No doubt you've heard the term ‘Imposter Syndrome' but what is it, how can it impact you and most importantly how can you deal with it most effectively?


Imposter syndrome occurs when you experience self-doubt and start to question your level of competence or ability to succeed or complete a task. It brings about feelings of inadequacy, incompetence or even feeling like a fraud. That ‘not good enough' voice that persists and holds you back, leading you to question yourself and your ability. First of all, we all experience imposter syndrome from time to time. Self-doubt is normal and can happen to anyone regardless of their experience, skill and accomplishments. The key is how it impacts you and whether you are able to move past those feelings it triggers.


People who suffer from anxiety or depression may experience imposter syndrome more frequently, as well as those who have perfectionist tendencies. It can manifest itself in negative self-talk or you could feel restless or nervous. Do you have a tendency to over analyse particularly when you feel you have made a mistake or noticed a flaw? Do you worry you will be exposed as a fraud because you feel incompetent? Are you prone to self-sabotage, berating yourself if you don't perform as well as you think you should? If you answered yes to any of these then this could indicate you are struggling with imposter syndrome.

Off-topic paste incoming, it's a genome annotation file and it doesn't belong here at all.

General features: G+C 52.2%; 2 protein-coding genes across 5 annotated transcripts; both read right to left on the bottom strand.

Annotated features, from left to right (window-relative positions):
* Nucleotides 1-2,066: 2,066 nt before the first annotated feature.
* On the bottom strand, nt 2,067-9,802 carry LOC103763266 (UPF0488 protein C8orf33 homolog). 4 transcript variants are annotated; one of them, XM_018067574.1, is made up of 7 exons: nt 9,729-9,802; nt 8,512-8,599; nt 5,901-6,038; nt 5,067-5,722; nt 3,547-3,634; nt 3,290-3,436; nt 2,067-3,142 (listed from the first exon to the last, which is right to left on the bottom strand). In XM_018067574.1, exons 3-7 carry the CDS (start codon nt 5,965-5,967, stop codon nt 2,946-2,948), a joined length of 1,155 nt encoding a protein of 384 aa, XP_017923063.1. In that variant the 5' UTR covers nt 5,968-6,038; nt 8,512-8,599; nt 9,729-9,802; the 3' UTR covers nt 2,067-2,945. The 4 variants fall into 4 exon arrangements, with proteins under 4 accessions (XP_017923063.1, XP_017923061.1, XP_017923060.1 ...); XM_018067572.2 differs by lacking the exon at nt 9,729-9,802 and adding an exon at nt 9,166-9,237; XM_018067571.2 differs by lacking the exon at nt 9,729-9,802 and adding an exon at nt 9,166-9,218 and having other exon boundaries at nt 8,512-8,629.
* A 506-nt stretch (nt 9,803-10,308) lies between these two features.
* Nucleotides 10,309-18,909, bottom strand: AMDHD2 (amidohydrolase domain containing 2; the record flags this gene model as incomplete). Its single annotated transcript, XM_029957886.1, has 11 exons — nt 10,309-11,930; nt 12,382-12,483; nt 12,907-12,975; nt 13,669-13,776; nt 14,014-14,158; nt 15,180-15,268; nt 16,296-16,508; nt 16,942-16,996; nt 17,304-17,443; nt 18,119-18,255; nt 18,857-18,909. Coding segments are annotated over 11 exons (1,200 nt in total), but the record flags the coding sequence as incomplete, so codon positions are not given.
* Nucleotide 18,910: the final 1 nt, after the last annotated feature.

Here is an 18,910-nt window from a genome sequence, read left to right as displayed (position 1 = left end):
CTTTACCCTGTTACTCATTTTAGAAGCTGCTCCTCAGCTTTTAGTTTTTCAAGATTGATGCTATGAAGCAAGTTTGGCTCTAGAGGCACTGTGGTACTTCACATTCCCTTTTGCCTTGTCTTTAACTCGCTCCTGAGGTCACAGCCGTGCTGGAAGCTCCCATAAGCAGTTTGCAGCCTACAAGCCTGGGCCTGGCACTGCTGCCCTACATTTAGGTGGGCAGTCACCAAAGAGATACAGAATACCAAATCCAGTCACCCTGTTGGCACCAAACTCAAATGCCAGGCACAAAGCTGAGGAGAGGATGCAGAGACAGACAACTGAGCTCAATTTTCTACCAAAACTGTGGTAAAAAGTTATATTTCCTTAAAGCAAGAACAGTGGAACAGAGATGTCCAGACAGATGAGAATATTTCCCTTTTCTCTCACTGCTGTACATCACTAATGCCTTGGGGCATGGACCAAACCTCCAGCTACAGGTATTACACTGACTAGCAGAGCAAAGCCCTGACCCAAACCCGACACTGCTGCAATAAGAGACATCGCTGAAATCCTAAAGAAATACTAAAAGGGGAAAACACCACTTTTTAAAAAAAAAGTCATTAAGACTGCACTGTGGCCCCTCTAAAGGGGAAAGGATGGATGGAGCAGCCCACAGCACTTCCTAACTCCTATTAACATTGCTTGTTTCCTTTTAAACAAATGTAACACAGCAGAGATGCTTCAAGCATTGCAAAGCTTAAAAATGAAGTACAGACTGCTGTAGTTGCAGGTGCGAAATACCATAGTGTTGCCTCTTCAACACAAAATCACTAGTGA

So let's look at what can help you. It can feel like a vicious cycle of self-doubt leading to anxiety and possibly depression but you can break that cycle. There is a tendency to internalise and suffer in silence so talking about what's happening for you can really help. Tell someone how you are feeling, you could well find they have experienced something similar and you are not alone. Question your thoughts, are they rational? Do they make sense knowing the reality of your achievements and what you are capable of? Acknowledge your feelings and allow them, fighting or ignoring your feelings does not make them go away. Be gentle with yourself, could you imagine saying to a friend the words you are saying to yourself? 


If this is something you struggle with, counselling can help, feel free to get in touch if you want to know more.